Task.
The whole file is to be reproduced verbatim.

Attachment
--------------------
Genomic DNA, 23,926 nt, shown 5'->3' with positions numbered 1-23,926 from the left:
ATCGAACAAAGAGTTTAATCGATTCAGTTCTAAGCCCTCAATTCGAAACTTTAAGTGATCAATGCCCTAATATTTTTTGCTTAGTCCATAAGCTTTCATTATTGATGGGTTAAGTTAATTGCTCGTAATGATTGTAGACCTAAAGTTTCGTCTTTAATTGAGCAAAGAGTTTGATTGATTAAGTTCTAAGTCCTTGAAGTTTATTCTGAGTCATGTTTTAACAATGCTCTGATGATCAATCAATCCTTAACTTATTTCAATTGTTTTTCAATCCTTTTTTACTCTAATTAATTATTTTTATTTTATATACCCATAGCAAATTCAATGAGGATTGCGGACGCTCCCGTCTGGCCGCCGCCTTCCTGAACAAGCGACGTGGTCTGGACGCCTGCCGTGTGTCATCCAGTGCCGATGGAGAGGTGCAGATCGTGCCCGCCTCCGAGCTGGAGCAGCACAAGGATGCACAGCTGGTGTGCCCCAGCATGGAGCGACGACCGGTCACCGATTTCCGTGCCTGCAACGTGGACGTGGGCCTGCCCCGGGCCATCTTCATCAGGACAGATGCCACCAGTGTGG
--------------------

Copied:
Genomic DNA, 23,926 nt, shown 5'->3' with positions numbered 1-23,926 from the left:
ATCGAACAAAGAGTTTAATCGATTCAGTTCTAAGCCCTCAATTCGAAACTTTAAGTGATCAATGCCCTAATATTTTTTGCTTAGTCCATAAGCTTTCATTATTGATGGGTTAAGTTAATTGCTCGTAATGATTGTAGACCTAAAGTTTCGTCTTTAATTGAGCAAAGAGTTTGATTGATTAAGTTCTAAGTCCTTGAAGTTTATTCTGAGTCATGTTTTAACAATGCTCTGATGATCAATCAATCCTTAACTTATTTCAATTGTTTTTCAATCCTTTTTTACTCTAATTAATTATTTTTATTTTATATACCCATAGCAAATTCAATGAGGATTGCGGACGCTCCCGTCTGGCCGCCGCCTTCCTGAACAAGCGACGTGGTCTGGACGCCTGCCGTGTGTCATCCAGTGCCGATGGAGAGGTGCAGATCGTGCCCGCCTCCGAGCTGGAGCAGCACAAGGATGCACAGCTGGTGTGCCCCAGCATGGAGCGACGACCGGTCACCGATTTCCGTGCCTGCAACGTGGACGTGGGCCTGCCCCGGGCCATCTTCATCAGGACAGATGCCACCAGTGTGG